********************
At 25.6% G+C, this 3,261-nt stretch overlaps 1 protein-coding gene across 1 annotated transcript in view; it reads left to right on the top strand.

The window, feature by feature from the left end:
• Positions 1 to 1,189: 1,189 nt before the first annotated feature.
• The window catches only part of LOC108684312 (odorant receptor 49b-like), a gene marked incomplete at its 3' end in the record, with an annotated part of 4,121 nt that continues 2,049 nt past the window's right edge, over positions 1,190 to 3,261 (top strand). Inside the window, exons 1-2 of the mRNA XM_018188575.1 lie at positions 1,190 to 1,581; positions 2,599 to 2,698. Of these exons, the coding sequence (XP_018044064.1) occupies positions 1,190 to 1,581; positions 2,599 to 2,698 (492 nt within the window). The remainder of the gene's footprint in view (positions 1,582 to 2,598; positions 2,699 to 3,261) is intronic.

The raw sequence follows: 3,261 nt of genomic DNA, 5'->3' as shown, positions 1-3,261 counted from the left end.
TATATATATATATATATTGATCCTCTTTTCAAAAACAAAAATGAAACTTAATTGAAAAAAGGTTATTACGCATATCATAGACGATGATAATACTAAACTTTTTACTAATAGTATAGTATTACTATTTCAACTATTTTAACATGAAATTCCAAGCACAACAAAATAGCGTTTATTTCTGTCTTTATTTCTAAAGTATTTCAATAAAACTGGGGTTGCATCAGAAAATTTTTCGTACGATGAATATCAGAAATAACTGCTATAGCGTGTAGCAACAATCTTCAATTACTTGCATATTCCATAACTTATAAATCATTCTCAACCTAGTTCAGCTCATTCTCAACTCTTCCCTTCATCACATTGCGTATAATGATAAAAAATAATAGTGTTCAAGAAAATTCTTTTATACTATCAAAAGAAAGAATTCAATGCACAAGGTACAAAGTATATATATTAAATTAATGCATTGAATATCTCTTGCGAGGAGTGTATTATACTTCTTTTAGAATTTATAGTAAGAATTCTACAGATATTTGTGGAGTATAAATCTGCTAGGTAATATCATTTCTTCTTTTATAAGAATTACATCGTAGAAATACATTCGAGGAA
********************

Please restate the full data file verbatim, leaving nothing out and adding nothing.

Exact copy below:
At 25.6% G+C, this 3,261-nt stretch overlaps 1 protein-coding gene across 1 annotated transcript in view; it reads left to right on the top strand.

The window, feature by feature from the left end:
• Positions 1 to 1,189: 1,189 nt before the first annotated feature.
• The window catches only part of LOC108684312 (odorant receptor 49b-like), a gene marked incomplete at its 3' end in the record, with an annotated part of 4,121 nt that continues 2,049 nt past the window's right edge, over positions 1,190 to 3,261 (top strand). Inside the window, exons 1-2 of the mRNA XM_018188575.1 lie at positions 1,190 to 1,581; positions 2,599 to 2,698. Of these exons, the coding sequence (XP_018044064.1) occupies positions 1,190 to 1,581; positions 2,599 to 2,698 (492 nt within the window). The remainder of the gene's footprint in view (positions 1,582 to 2,598; positions 2,699 to 3,261) is intronic.

The raw sequence follows: 3,261 nt of genomic DNA, 5'->3' as shown, positions 1-3,261 counted from the left end.
TATATATATATATATATTGATCCTCTTTTCAAAAACAAAAATGAAACTTAATTGAAAAAAGGTTATTACGCATATCATAGACGATGATAATACTAAACTTTTTACTAATAGTATAGTATTACTATTTCAACTATTTTAACATGAAATTCCAAGCACAACAAAATAGCGTTTATTTCTGTCTTTATTTCTAAAGTATTTCAATAAAACTGGGGTTGCATCAGAAAATTTTTCGTACGATGAATATCAGAAATAACTGCTATAGCGTGTAGCAACAATCTTCAATTACTTGCATATTCCATAACTTATAAATCATTCTCAACCTAGTTCAGCTCATTCTCAACTCTTCCCTTCATCACATTGCGTATAATGATAAAAAATAATAGTGTTCAAGAAAATTCTTTTATACTATCAAAAGAAAGAATTCAATGCACAAGGTACAAAGTATATATATTAAATTAATGCATTGAATATCTCTTGCGAGGAGTGTATTATACTTCTTTTAGAATTTATAGTAAGAATTCTACAGATATTTGTGGAGTATAAATCTGCTAGGTAATATCATTTCTTCTTTTATAAGAATTACATCGTAGAAATACATTCGAGGAA